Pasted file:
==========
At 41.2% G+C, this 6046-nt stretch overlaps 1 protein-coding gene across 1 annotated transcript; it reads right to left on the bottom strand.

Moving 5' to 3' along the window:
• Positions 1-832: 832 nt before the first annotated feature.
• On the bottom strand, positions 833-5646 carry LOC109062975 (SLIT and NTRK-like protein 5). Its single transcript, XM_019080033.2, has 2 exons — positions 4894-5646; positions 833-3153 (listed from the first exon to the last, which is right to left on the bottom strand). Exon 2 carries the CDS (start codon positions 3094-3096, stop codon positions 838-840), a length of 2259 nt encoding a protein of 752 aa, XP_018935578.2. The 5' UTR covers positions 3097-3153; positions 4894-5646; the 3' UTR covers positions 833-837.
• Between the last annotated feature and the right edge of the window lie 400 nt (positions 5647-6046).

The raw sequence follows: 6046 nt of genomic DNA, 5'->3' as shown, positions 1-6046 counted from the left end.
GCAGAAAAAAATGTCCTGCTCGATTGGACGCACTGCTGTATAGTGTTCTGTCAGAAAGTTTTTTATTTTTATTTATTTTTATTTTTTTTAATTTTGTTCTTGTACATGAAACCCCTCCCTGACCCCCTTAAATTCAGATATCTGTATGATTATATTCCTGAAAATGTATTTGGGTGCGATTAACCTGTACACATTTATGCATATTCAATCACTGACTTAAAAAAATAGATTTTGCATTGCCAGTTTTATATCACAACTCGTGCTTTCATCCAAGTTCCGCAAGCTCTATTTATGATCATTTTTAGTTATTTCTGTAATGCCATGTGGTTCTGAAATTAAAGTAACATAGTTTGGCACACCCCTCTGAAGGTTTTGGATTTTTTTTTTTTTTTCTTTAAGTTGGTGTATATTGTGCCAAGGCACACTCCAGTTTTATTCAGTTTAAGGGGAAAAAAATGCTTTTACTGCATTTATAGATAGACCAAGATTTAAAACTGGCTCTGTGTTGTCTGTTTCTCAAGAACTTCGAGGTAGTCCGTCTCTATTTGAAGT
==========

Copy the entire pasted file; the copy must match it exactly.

At 41.2% G+C, this 6046-nt stretch overlaps 1 protein-coding gene across 1 annotated transcript; it reads right to left on the bottom strand.

Moving 5' to 3' along the window:
• Positions 1-832: 832 nt before the first annotated feature.
• On the bottom strand, positions 833-5646 carry LOC109062975 (SLIT and NTRK-like protein 5). Its single transcript, XM_019080033.2, has 2 exons — positions 4894-5646; positions 833-3153 (listed from the first exon to the last, which is right to left on the bottom strand). Exon 2 carries the CDS (start codon positions 3094-3096, stop codon positions 838-840), a length of 2259 nt encoding a protein of 752 aa, XP_018935578.2. The 5' UTR covers positions 3097-3153; positions 4894-5646; the 3' UTR covers positions 833-837.
• Between the last annotated feature and the right edge of the window lie 400 nt (positions 5647-6046).

The raw sequence follows: 6046 nt of genomic DNA, 5'->3' as shown, positions 1-6046 counted from the left end.
GCAGAAAAAAATGTCCTGCTCGATTGGACGCACTGCTGTATAGTGTTCTGTCAGAAAGTTTTTTATTTTTATTTATTTTTATTTTTTTTAATTTTGTTCTTGTACATGAAACCCCTCCCTGACCCCCTTAAATTCAGATATCTGTATGATTATATTCCTGAAAATGTATTTGGGTGCGATTAACCTGTACACATTTATGCATATTCAATCACTGACTTAAAAAAATAGATTTTGCATTGCCAGTTTTATATCACAACTCGTGCTTTCATCCAAGTTCCGCAAGCTCTATTTATGATCATTTTTAGTTATTTCTGTAATGCCATGTGGTTCTGAAATTAAAGTAACATAGTTTGGCACACCCCTCTGAAGGTTTTGGATTTTTTTTTTTTTTTCTTTAAGTTGGTGTATATTGTGCCAAGGCACACTCCAGTTTTATTCAGTTTAAGGGGAAAAAAATGCTTTTACTGCATTTATAGATAGACCAAGATTTAAAACTGGCTCTGTGTTGTCTGTTTCTCAAGAACTTCGAGGTAGTCCGTCTCTATTTGAAGT